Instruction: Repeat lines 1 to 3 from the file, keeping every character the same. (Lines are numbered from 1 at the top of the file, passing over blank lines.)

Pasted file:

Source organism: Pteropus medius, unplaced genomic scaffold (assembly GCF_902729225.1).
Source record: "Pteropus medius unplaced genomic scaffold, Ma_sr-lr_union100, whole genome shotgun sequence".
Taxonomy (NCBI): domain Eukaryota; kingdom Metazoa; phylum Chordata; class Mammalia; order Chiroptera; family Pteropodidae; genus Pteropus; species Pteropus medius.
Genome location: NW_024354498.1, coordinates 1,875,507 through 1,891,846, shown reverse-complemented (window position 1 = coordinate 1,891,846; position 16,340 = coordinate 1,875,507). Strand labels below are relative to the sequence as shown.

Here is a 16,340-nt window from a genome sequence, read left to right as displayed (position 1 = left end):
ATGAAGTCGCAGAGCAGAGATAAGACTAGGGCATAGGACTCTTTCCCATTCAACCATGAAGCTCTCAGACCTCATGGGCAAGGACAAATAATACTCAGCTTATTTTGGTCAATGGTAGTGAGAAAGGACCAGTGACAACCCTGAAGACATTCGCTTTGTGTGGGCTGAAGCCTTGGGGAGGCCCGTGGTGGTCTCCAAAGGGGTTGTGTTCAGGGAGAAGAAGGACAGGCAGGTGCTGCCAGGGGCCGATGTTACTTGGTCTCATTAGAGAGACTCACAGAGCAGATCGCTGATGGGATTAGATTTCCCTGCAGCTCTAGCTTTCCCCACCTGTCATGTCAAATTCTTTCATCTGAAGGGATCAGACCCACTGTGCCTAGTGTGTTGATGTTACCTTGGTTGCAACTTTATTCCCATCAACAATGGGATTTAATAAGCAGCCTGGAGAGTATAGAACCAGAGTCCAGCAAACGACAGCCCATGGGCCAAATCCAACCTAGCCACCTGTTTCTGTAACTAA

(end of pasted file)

Source organism: Pteropus medius, unplaced genomic scaffold (assembly GCF_902729225.1).
Source record: "Pteropus medius unplaced genomic scaffold, Ma_sr-lr_union100, whole genome shotgun sequence".
Taxonomy (NCBI): domain Eukaryota; kingdom Metazoa; phylum Chordata; class Mammalia; order Chiroptera; family Pteropodidae; genus Pteropus; species Pteropus medius.